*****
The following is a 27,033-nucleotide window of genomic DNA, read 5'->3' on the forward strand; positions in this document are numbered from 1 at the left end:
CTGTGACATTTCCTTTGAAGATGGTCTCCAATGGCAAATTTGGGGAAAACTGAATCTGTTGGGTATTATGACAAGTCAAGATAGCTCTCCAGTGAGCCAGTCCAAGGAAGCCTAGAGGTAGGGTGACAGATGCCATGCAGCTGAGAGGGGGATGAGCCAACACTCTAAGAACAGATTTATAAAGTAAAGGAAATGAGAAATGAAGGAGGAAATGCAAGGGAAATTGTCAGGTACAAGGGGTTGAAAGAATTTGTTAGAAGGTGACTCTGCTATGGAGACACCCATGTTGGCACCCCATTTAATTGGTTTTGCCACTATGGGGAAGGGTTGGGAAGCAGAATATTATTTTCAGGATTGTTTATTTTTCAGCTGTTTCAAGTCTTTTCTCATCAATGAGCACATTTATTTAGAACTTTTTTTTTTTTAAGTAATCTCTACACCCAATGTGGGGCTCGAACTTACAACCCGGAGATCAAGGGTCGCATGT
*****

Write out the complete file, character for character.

The following is a 27,033-nucleotide window of genomic DNA, read 5'->3' on the forward strand; positions in this document are numbered from 1 at the left end:
CTGTGACATTTCCTTTGAAGATGGTCTCCAATGGCAAATTTGGGGAAAACTGAATCTGTTGGGTATTATGACAAGTCAAGATAGCTCTCCAGTGAGCCAGTCCAAGGAAGCCTAGAGGTAGGGTGACAGATGCCATGCAGCTGAGAGGGGGATGAGCCAACACTCTAAGAACAGATTTATAAAGTAAAGGAAATGAGAAATGAAGGAGGAAATGCAAGGGAAATTGTCAGGTACAAGGGGTTGAAAGAATTTGTTAGAAGGTGACTCTGCTATGGAGACACCCATGTTGGCACCCCATTTAATTGGTTTTGCCACTATGGGGAAGGGTTGGGAAGCAGAATATTATTTTCAGGATTGTTTATTTTTCAGCTGTTTCAAGTCTTTTCTCATCAATGAGCACATTTATTTAGAACTTTTTTTTTTTTAAGTAATCTCTACACCCAATGTGGGGCTCGAACTTACAACCCGGAGATCAAGGGTCGCATGT